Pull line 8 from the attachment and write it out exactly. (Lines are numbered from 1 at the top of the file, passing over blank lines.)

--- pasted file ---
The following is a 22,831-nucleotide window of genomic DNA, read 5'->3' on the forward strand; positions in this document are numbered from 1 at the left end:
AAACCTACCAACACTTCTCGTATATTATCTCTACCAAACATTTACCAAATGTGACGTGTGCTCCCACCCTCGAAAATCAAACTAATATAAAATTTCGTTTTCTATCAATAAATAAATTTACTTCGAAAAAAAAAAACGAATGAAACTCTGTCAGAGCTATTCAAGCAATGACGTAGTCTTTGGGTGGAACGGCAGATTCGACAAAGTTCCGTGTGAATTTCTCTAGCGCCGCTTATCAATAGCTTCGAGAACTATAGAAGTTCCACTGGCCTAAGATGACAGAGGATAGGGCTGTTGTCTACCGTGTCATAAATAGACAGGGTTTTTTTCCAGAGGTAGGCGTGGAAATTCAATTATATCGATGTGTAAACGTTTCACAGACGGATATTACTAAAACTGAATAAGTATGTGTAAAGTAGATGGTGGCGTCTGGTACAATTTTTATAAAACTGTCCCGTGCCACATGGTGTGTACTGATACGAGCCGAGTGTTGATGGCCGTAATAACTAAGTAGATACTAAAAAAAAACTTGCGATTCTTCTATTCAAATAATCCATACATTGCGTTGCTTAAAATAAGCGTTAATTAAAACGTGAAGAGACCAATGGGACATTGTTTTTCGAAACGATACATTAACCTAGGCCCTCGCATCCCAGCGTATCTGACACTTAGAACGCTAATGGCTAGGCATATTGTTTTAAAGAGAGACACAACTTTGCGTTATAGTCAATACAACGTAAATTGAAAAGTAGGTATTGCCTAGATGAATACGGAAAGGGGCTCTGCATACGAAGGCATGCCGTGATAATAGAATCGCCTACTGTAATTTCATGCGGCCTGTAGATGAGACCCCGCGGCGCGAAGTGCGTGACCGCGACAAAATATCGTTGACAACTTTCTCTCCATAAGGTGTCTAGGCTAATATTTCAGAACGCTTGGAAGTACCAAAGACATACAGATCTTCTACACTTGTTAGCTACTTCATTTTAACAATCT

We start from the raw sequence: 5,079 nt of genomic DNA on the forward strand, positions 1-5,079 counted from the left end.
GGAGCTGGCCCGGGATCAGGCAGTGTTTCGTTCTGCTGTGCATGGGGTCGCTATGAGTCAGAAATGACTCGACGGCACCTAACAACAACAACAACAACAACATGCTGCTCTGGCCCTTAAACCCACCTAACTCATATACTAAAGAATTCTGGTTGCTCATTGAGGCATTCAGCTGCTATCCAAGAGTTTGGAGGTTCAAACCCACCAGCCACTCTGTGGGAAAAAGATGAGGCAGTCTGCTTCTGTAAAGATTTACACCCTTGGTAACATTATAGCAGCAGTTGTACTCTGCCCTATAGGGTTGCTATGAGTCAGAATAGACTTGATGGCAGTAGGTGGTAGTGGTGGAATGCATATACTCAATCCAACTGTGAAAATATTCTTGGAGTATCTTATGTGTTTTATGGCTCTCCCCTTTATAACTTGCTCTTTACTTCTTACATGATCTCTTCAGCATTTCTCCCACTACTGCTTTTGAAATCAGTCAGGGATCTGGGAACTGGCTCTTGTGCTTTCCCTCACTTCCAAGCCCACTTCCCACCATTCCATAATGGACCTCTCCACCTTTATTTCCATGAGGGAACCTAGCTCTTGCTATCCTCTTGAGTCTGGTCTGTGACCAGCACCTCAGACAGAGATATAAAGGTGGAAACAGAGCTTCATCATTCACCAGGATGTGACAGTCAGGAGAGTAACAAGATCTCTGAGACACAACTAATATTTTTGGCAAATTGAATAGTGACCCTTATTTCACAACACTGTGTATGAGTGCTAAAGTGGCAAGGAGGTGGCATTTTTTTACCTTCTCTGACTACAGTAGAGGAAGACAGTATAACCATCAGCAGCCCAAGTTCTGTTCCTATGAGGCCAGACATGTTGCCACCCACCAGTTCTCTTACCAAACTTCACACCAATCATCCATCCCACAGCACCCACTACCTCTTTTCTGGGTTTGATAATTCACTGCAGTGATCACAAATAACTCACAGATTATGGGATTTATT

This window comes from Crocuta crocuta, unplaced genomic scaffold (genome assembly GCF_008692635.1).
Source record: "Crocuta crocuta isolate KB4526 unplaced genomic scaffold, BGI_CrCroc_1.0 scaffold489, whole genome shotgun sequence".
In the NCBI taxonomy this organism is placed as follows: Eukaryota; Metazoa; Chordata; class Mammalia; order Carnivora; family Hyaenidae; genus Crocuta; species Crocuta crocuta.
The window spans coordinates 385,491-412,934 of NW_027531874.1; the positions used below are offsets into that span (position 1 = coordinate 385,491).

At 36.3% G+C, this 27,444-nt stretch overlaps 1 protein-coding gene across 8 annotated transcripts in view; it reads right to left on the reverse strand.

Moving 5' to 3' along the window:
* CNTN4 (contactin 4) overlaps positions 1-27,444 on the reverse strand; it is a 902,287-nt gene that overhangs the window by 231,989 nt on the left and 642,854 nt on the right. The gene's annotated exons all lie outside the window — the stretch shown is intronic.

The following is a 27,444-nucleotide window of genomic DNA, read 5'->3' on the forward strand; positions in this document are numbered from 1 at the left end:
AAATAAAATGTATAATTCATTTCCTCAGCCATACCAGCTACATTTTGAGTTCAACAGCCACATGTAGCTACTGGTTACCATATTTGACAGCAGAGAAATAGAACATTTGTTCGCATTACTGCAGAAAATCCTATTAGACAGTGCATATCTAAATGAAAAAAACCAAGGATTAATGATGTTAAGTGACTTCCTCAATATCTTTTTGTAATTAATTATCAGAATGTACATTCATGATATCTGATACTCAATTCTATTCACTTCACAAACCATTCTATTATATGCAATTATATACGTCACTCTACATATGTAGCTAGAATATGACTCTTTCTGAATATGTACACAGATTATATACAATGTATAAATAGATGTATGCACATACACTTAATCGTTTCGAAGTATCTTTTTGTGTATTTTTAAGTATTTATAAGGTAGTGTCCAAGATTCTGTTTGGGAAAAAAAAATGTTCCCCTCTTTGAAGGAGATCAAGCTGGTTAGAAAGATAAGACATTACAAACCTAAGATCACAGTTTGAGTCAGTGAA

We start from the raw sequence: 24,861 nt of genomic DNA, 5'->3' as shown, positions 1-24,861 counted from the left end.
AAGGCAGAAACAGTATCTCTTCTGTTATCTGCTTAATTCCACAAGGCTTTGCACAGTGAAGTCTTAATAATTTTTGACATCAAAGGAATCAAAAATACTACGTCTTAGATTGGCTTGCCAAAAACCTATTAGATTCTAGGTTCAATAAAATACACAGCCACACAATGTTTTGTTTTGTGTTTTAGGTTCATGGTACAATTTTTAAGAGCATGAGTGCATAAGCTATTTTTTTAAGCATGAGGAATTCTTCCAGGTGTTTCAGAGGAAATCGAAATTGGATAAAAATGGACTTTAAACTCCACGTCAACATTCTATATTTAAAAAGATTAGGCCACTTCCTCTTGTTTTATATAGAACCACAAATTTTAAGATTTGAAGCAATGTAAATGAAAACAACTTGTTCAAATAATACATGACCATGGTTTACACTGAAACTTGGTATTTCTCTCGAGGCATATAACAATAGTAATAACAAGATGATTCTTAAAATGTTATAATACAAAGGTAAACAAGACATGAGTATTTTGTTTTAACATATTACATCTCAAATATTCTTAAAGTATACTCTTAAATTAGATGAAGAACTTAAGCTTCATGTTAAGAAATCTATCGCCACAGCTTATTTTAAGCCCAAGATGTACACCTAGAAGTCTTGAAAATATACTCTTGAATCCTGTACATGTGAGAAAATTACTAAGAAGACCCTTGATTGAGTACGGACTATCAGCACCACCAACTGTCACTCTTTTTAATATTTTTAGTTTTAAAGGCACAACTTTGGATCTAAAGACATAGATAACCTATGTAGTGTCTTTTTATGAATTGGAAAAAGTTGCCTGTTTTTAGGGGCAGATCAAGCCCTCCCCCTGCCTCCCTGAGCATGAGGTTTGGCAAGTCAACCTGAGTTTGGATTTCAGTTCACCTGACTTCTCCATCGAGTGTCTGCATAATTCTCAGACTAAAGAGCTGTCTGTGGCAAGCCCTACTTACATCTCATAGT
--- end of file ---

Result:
The window spans coordinates 385,491-412,934 of NW_027531874.1; the positions used below are offsets into that span (position 1 = coordinate 385,491).